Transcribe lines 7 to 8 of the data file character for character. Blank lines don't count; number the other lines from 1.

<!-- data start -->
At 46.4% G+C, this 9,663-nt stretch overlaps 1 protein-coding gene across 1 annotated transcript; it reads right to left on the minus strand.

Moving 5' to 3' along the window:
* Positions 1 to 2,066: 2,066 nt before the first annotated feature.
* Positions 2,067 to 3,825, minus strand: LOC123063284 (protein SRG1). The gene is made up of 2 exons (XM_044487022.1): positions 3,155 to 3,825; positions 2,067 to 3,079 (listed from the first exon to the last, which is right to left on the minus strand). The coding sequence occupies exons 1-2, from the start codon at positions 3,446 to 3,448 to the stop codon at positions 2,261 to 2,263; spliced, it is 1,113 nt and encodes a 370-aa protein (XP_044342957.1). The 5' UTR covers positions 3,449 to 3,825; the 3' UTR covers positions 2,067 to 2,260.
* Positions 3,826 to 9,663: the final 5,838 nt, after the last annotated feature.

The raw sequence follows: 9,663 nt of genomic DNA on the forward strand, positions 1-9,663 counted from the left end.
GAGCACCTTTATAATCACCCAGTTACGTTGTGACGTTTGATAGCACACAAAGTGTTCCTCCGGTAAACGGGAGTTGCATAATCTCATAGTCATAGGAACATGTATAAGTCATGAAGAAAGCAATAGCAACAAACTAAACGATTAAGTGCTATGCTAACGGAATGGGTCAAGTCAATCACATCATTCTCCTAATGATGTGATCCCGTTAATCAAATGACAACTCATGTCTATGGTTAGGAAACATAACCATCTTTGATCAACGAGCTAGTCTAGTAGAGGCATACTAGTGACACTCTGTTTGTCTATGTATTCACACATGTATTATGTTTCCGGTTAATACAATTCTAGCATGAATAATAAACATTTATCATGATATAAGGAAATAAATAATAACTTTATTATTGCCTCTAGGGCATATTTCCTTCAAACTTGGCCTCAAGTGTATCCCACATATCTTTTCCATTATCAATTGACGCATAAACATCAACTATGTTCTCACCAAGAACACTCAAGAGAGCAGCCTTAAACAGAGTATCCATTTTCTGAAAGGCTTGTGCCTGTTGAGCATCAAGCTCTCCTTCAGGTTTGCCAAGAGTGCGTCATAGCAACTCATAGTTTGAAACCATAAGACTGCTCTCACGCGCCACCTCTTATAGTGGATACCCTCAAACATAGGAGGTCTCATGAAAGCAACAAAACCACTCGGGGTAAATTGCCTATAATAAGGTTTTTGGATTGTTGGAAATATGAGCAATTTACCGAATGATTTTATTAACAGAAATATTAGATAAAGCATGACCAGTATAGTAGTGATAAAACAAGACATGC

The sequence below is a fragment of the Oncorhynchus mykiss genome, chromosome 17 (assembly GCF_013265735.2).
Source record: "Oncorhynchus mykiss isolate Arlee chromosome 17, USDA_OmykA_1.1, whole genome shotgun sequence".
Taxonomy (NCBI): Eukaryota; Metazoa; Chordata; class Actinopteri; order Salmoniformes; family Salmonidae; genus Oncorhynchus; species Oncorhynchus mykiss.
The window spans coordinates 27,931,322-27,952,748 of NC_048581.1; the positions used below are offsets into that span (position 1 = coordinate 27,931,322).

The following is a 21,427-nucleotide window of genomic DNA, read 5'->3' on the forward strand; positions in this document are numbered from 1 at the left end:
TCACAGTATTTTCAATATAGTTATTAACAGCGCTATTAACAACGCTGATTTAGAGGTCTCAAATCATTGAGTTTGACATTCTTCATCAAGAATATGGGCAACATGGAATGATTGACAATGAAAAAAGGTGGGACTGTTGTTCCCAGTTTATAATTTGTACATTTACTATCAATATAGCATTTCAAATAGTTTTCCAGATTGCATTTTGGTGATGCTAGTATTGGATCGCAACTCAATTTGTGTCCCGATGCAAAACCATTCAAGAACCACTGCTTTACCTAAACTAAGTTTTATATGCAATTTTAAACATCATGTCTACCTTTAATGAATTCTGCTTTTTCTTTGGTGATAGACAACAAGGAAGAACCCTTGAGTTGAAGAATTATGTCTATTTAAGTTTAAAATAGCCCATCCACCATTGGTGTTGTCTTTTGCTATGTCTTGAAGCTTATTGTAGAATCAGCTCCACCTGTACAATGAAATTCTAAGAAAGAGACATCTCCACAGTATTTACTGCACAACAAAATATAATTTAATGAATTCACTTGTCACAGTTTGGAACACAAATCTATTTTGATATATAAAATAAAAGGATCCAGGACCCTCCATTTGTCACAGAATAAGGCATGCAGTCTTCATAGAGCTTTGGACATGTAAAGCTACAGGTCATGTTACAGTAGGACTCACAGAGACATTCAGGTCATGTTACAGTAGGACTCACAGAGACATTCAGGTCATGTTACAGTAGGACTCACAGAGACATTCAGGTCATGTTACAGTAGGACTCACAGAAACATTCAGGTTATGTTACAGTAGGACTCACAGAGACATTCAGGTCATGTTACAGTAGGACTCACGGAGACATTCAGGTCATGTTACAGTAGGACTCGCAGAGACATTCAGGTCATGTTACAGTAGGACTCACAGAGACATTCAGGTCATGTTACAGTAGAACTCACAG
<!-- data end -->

GAGCACCTTTATAATCACCCAGTTACGTTGTGACGTTTGATAGCACACAAAGTGTTCCTCCGGTAAACGGGAGTTGCATAATCTCATAGTCATAGGAACATGTATAAGTCATGAAGAAAGCAATAGCAACAAACTAAACGATTAAGTGCTATGCTAACGGAATGGGTCAAGTCAATCACATCATTCTCCTAATGATGTGATCCCGTTAATCAAATGACAACTCATGTCTATGGTTAGGAAACATAACCATCTTTGATCAACGAGCTAGTCTAGTAGAGGCATACTAGTGACACTCTGTTTGTCTATGTATTCACACATGTATTATGTTTCCGGTTAATACAATTCTAGCATGAATAATAAACATTTATCATGATATAAGGAAATAAATAATAACTTTATTATTGCCTCTAGGGCATATTTCCTTCAAACTTGGCCTCAAGTGTATCCCACATATCTTTTCCATTATCAATTGACGCATAAACATCAACTATGTTCTCACCAAGAACACTCAAGAGAGCAGCCTTAAACAGAGTATCCATTTTCTGAAAGGCTTGTGCCTGTTGAGCATCAAGCTCTCCTTCAGGTTTGCCAAGAGTGCGTCATAGCAACTCATAGTTTGAAACCATAAGACTGCTCTCACGCGCCACCTCTTATAGTGGATACCCTCAAACATAGGAGGTCTCATGAAAGCAACAAAACCACTCGGGGTAAATTGCCTATAATAAGGTTTTTGGATTGTTGGAAATATGAGCAATTTACCGAATGATTTTATTAACAGAAATATTAGATAAAGCATGACCAGTATAGTAGTGATAAAACAAGACATGC

The sequence below is a fragment of the Oncorhynchus mykiss genome, chromosome 17 (assembly GCF_013265735.2).